Most commercial landscape property owners are concerned about the effects that insects and other pests might have on the plants and trees on your property. Web worms in your trees, chinch bugs in your St. Augustine grass, and other insects can cause severe damage. But not all insects are detrimental to your landscaping. There are several “good bugs” that beneficial to the plants and trees on your property.
To understand why some bugs are beneficial to have on your commercial landscape property, you must first learn which bugs are harmful.
Aphids: This small insect, with its piercing and sucking mouth, is a common pest to many species of roses. Aphids suck the sap from plants, causing dried and damaged leaves. You will most often find aphids on roses, crepe myrtles, and pecan trees.
Chinch bugs: Another type of sucking insects that feed on turf grass, especially St. Augustine. They inject the grass with their toxic saliva, which causes the turf grass to wilt and die.
Caterpillars: Caterpillars also include hornworm and spring cankerworm. While they are not considered to be harmful to most plants, their feeding on the leaves and flowers of your plants will mar the look of your landscaping.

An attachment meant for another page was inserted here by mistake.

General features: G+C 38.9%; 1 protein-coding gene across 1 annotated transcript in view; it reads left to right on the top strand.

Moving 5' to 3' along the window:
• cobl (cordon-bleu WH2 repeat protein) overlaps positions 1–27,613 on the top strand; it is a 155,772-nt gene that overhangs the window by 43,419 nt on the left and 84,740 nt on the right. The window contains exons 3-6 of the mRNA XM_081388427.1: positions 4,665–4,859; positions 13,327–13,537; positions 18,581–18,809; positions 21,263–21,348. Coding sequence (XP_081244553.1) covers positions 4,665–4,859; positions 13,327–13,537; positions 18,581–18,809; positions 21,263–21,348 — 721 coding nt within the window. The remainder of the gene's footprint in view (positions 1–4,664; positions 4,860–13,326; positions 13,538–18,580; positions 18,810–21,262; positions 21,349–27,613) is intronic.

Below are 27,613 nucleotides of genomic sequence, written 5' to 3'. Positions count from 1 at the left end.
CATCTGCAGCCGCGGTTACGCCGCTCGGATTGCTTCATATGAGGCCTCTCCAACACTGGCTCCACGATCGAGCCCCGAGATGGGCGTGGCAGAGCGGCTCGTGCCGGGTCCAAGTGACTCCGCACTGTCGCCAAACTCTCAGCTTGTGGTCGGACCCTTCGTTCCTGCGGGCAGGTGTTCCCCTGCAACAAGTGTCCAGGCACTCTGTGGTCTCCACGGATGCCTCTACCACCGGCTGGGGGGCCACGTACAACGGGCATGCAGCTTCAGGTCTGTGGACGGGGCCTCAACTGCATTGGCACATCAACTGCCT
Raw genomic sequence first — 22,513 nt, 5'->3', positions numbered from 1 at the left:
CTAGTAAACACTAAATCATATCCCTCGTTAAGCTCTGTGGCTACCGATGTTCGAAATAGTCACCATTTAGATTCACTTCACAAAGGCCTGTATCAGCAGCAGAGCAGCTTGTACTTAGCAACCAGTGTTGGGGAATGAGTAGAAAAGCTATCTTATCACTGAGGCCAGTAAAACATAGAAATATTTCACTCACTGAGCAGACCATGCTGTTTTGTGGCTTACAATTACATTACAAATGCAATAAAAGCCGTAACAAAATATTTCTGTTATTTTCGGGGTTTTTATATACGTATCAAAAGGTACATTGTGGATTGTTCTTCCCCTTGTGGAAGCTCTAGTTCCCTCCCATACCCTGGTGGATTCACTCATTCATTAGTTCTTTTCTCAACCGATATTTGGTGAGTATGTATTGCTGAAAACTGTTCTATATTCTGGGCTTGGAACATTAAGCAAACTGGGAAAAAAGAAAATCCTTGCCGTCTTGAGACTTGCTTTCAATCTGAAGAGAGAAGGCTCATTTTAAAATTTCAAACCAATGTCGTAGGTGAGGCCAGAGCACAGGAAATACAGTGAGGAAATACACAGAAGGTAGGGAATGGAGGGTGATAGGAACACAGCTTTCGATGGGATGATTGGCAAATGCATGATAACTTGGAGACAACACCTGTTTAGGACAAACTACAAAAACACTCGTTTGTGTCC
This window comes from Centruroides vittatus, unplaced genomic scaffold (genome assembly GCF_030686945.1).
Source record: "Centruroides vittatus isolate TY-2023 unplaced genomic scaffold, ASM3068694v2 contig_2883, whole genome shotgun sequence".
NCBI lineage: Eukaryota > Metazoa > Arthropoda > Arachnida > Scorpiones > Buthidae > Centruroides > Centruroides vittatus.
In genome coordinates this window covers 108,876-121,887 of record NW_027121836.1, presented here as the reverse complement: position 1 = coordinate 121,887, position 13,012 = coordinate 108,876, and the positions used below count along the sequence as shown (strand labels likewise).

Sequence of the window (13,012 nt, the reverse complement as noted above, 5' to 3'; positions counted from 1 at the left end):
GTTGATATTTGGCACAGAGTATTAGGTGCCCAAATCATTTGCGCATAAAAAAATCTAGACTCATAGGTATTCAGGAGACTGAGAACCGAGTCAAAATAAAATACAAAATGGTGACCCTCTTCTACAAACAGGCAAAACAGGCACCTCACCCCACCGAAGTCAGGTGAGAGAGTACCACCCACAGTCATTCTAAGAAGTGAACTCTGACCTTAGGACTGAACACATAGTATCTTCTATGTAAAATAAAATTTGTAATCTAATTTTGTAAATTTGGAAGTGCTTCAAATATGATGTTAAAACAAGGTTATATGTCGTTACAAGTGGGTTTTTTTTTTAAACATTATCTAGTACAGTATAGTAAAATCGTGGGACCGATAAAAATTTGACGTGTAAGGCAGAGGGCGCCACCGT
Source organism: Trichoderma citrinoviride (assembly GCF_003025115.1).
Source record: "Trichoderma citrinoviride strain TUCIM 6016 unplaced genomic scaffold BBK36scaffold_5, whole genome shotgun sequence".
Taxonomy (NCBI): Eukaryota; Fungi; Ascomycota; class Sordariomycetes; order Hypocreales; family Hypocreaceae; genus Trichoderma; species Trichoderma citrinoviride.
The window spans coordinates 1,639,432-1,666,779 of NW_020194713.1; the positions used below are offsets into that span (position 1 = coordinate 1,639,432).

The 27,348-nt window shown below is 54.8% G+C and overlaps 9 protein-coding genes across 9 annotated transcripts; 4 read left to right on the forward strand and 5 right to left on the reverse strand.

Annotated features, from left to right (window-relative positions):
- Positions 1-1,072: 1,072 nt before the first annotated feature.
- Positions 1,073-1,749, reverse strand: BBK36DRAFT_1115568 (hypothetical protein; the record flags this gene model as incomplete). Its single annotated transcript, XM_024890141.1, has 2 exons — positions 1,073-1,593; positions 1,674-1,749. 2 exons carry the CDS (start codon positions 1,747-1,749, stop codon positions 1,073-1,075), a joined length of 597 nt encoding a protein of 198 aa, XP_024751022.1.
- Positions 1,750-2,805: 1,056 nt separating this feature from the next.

Grub worms: These fat white worms are most prevalent in hot summer months. They feed on the roots of turf grass. Dead patches in your St. Augustine, Bermuda, zoysia, or buffalo grass might be evidence of the presence of grub worms.
There is an army of insects in the soil and flying around your property that can help with the control of harmful pests. By feeding on harmful pests like aphids, caterpillars, grubs, and soft-bodied insects, these bugs are nature’s own pest control system.
How are some insects beneficial? Honeybees and other insects are a vital part of the pollination of many species of flowers and plants. Predatory insects like lady bugs and soldier bugs feed on many species of harmful pests. Parasitic insects like spiders lay their eggs inside or on top of pests, including insects and grubs, using them as food for their larvae.
Ladybugs: Adults ladybug beetles and their larvae love aphids, especially the aphids that often infest roses. They also feed on the scale insects, mealy bugs, mites and powdery mildew that can damage your plants.
Lacewings: Also known as aphid lions, these tiny insects with delicate wings feed on aphids, mealy bugs, scale and mites. Just one lacewing larva can eat more than 100 insects in a single day.
Braconid wasps: These non-stinging wasps feed on web worms, horn worms, caterpillars and other grubs.
Spiders: It may be hard to believe, but most of the 3,000 species of North American spiders are actually helpful to your landscape. Spiders are predatory insects and feed on aphids, other spiders, beetles, mites and even fire ants.